March 3 on the Chinese lunar calendar is a traditional festival celebrated by many nationalities with varying methods across China. Formerly known as the "Shangsi Festival," it is observed by the Han people and a number of ethnic minority groups.
In ancient times, the first Si day (according to the year numbering system by the Heavenly Stems and Earthly Branches) was called "Shangsi" and celebrated as a festival. Most of the time, March 3 of the lunar calendar happened to be a Si day. So, after the Wei and Jin Dynasties, the Shangsi Festival was set on the third day of the third lunar month and renamed "the March 3 Festival". Originally March 3rd was more focused on religious activities to ward off disaster and keep evil spirits at bay as well as to pray for having children. The activities included sacrificial rituals in honor of Goddess Gao Mei, "Fu Xi" (a bathing ritual) and get-togethers attended by young men and women etc.
Lunar March 3 is the birthday of the Yellow Emperor (Huang Di), who was the first sovereign of civilized China, and is recognized as a common ancestor of all Han Chinese. The tradition of worshipping ancestors on the mythical leader’s birthday dates back to the Spring and Autumn Period (BC770-BC476). For thousands of years, Huangdi has been a symbol of Chinese civilization, and today he represents the desire for reunification of the nation. At present, big sacrifice ceremonies are held to commemorate the great ancestor in many parts of China, such as Hunan, Henan, Shaanxi Provinces.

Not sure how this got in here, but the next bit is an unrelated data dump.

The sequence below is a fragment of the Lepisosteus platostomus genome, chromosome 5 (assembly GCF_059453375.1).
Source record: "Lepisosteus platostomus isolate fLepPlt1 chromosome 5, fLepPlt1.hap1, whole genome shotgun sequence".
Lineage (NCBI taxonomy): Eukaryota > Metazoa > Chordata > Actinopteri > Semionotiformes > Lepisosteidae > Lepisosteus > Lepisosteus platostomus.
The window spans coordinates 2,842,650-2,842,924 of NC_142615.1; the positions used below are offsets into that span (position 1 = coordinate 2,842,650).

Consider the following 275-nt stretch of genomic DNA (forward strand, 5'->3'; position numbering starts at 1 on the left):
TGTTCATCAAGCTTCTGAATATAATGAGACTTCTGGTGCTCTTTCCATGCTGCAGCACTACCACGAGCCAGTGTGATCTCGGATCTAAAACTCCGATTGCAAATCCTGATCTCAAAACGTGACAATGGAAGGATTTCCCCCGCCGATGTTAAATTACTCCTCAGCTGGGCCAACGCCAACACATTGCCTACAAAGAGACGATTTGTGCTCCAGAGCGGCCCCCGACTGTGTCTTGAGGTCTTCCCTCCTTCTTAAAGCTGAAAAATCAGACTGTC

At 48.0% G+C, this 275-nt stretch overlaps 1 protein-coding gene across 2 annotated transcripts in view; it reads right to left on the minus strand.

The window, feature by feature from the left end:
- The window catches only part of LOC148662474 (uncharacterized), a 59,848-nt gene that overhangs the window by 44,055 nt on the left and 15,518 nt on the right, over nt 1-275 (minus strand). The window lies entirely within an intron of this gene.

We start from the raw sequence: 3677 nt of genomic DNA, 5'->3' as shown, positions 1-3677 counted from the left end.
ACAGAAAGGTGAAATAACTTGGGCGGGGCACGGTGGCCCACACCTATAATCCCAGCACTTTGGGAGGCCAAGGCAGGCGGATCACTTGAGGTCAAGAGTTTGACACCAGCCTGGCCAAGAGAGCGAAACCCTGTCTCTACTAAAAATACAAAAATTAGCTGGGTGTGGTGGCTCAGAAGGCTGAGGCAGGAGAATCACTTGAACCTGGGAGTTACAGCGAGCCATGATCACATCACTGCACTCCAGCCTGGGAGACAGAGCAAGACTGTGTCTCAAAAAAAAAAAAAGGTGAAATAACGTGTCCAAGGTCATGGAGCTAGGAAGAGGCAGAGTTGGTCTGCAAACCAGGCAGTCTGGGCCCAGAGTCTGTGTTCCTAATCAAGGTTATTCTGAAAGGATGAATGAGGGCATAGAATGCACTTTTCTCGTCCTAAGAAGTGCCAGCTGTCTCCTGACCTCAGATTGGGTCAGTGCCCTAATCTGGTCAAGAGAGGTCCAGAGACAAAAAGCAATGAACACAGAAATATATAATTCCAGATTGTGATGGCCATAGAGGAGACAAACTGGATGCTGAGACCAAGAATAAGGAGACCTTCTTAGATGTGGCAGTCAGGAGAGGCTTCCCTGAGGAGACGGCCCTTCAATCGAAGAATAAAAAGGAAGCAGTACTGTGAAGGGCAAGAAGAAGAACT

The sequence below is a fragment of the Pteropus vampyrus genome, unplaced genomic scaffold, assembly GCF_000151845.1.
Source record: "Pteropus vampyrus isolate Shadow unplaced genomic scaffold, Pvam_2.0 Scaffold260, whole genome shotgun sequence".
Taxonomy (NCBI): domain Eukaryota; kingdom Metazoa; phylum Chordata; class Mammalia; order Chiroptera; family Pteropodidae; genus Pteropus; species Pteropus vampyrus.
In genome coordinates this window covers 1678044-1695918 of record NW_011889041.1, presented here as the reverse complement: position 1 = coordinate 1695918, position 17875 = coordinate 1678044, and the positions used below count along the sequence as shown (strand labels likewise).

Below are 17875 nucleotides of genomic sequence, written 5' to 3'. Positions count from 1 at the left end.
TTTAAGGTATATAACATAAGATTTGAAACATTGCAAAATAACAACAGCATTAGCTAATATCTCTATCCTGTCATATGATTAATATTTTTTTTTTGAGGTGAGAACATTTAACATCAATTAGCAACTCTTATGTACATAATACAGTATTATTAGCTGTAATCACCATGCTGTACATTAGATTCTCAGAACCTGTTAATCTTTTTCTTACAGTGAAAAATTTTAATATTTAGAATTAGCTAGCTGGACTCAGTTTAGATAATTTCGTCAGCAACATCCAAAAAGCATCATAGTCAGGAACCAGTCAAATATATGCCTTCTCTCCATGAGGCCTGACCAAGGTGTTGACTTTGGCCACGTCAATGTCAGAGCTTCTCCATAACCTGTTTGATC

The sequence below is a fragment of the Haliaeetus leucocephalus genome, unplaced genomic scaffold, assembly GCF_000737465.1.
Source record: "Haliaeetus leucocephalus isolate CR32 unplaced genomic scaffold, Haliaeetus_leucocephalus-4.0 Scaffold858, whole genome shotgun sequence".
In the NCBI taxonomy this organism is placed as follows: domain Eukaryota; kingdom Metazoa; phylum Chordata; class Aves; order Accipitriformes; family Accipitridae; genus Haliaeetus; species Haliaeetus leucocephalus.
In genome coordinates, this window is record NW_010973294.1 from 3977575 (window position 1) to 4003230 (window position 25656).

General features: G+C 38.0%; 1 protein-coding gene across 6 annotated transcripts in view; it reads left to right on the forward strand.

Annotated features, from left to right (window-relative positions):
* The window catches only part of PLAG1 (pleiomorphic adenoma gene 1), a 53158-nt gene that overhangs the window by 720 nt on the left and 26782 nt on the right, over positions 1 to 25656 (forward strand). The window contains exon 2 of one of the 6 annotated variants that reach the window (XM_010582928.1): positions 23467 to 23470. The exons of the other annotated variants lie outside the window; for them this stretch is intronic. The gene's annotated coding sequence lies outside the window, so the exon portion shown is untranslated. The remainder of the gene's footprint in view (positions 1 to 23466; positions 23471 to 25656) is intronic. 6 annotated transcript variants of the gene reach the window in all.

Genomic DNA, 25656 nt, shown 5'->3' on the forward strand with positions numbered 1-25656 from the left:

There is a special custom on March 3 in Wuxi, Jiangsu Province--women who do not have children often eat pumpkin (Nan Gua). That’s because in Chinese, pumpkin has the same pronunciation as “male” (Nan). It is believed that women who eat pumpkin will have boys.